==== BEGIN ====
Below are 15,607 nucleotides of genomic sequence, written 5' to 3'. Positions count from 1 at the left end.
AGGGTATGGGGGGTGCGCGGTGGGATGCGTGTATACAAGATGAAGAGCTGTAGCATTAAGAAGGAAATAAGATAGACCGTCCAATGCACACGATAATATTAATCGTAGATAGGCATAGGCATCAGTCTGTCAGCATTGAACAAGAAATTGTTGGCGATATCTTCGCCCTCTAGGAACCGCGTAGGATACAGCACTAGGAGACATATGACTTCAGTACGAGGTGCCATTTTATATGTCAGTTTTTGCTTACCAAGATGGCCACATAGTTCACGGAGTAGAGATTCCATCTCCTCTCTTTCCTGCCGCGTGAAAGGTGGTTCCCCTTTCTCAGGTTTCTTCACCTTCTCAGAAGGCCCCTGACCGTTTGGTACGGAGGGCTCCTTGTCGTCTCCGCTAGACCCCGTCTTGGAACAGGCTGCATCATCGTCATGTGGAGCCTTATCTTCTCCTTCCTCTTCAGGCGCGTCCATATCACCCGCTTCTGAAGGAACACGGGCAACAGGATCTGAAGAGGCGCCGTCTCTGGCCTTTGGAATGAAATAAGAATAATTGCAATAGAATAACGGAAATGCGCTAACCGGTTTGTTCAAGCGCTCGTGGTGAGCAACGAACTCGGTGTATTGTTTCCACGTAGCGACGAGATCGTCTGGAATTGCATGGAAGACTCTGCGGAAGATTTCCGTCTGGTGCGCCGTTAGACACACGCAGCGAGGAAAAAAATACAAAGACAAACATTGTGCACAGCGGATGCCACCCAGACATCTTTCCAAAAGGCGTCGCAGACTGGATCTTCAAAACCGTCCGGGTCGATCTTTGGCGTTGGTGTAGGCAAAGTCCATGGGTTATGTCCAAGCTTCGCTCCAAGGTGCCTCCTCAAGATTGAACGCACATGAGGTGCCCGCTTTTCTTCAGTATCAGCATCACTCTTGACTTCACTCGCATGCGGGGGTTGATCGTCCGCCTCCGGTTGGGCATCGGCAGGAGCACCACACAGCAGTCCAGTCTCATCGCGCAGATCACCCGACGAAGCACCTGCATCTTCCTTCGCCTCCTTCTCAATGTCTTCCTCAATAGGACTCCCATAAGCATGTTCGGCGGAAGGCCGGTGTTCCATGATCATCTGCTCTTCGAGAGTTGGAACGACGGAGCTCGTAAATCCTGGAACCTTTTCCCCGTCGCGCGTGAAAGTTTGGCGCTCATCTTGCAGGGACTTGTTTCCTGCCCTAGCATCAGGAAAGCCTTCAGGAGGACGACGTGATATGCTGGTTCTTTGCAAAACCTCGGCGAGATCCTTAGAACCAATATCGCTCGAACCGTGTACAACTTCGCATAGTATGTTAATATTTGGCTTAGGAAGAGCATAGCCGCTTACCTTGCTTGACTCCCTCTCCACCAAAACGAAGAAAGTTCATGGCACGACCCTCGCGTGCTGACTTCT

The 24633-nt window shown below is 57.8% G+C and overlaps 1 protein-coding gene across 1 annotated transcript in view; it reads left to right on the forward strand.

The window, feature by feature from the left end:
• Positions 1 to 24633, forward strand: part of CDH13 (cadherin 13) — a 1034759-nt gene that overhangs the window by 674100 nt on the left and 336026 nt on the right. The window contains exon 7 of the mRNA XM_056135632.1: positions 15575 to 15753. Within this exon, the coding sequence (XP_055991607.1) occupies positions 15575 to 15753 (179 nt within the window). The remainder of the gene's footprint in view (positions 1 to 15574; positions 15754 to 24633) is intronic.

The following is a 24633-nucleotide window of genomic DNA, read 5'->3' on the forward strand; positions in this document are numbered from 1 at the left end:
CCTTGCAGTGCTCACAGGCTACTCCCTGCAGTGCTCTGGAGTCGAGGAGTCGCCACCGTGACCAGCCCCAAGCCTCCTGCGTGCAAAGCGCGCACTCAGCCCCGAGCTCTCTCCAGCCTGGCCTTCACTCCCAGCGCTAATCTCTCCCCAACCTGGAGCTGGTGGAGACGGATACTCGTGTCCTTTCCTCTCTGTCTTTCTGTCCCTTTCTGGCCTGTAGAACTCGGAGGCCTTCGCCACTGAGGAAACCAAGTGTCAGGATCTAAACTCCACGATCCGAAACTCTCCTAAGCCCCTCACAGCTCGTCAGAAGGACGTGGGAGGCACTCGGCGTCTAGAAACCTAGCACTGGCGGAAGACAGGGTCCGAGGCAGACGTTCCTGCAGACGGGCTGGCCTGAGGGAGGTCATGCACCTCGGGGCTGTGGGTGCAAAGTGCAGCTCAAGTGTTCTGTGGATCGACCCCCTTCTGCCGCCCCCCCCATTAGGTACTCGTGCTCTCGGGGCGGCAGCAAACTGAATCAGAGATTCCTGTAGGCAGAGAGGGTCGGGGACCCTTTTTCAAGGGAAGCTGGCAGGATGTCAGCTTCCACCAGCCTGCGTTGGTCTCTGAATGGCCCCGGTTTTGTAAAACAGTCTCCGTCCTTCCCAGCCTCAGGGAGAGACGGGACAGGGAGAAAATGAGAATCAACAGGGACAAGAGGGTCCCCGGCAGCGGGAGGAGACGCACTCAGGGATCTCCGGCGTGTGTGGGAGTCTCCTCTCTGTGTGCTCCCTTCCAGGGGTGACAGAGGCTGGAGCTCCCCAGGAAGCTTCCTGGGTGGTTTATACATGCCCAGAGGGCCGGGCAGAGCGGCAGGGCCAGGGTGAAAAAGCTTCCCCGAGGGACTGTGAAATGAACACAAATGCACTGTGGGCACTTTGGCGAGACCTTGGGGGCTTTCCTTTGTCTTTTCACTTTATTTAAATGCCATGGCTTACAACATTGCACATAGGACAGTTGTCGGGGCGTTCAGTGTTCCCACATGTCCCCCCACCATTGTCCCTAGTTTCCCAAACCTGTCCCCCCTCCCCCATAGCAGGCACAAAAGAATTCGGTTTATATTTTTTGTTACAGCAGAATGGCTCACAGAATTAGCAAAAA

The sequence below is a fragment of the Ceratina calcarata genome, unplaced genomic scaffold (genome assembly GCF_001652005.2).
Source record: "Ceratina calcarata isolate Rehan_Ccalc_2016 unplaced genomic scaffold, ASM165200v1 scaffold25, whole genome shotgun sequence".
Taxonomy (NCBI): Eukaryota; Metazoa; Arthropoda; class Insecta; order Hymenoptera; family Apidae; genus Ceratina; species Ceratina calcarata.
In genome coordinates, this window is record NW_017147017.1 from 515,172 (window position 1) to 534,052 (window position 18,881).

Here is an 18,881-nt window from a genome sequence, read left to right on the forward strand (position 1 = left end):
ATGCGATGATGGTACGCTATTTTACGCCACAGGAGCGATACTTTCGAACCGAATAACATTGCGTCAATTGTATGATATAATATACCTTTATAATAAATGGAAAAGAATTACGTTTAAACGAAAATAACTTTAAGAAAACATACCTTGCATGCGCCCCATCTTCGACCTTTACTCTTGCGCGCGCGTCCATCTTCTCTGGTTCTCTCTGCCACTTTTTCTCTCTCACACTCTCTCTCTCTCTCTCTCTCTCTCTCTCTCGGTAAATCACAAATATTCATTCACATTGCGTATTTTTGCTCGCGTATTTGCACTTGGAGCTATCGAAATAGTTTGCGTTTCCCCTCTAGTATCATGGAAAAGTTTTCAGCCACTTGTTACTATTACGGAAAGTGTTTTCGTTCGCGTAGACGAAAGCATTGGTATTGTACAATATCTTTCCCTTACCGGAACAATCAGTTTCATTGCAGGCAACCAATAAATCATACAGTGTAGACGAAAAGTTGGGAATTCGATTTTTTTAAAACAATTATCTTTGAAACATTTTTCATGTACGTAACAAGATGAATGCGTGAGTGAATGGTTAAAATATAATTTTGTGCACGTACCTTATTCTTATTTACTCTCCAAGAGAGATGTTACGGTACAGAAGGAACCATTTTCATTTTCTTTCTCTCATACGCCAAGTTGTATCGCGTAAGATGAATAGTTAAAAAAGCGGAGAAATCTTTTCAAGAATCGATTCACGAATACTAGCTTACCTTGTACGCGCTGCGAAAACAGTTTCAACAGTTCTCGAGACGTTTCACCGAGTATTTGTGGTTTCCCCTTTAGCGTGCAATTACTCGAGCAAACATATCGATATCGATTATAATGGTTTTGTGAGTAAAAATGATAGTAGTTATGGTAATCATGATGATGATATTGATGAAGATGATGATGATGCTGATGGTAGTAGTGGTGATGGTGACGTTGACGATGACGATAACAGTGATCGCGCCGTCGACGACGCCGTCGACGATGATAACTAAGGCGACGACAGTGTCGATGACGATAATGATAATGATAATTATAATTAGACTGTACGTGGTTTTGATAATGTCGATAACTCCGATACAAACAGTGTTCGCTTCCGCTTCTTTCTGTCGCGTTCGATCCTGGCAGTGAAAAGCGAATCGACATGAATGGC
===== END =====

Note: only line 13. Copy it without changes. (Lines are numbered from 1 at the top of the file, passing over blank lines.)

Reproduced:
ATGCGATGATGGTACGCTATTTTACGCCACAGGAGCGATACTTTCGAACCGAATAACATTGCGTCAATTGTATGATATAATATACCTTTATAATAAATGGAAAAGAATTACGTTTAAACGAAAATAACTTTAAGAAAACATACCTTGCATGCGCCCCATCTTCGACCTTTACTCTTGCGCGCGCGTCCATCTTCTCTGGTTCTCTCTGCCACTTTTTCTCTCTCACACTCTCTCTCTCTCTCTCTCTCTCTCTCTCTCGGTAAATCACAAATATTCATTCACATTGCGTATTTTTGCTCGCGTATTTGCACTTGGAGCTATCGAAATAGTTTGCGTTTCCCCTCTAGTATCATGGAAAAGTTTTCAGCCACTTGTTACTATTACGGAAAGTGTTTTCGTTCGCGTAGACGAAAGCATTGGTATTGTACAATATCTTTCCCTTACCGGAACAATCAGTTTCATTGCAGGCAACCAATAAATCATACAGTGTAGACGAAAAGTTGGGAATTCGATTTTTTTAAAACAATTATCTTTGAAACATTTTTCATGTACGTAACAAGATGAATGCGTGAGTGAATGGTTAAAATATAATTTTGTGCACGTACCTTATTCTTATTTACTCTCCAAGAGAGATGTTACGGTACAGAAGGAACCATTTTCATTTTCTTTCTCTCATACGCCAAGTTGTATCGCGTAAGATGAATAGTTAAAAAAGCGGAGAAATCTTTTCAAGAATCGATTCACGAATACTAGCTTACCTTGTACGCGCTGCGAAAACAGTTTCAACAGTTCTCGAGACGTTTCACCGAGTATTTGTGGTTTCCCCTTTAGCGTGCAATTACTCGAGCAAACATATCGATATCGATTATAATGGTTTTGTGAGTAAAAATGATAGTAGTTATGGTAATCATGATGATGATATTGATGAAGATGATGATGATGCTGATGGTAGTAGTGGTGATGGTGACGTTGACGATGACGATAACAGTGATCGCGCCGTCGACGACGCCGTCGACGATGATAACTAAGGCGACGACAGTGTCGATGACGATAATGATAATGATAATTATAATTAGACTGTACGTGGTTTTGATAATGTCGATAACTCCGATACAAACAGTGTTCGCTTCCGCTTCTTTCTGTCGCGTTCGATCCTGGCAGTGAAAAGCGAATCGACATGAATGGC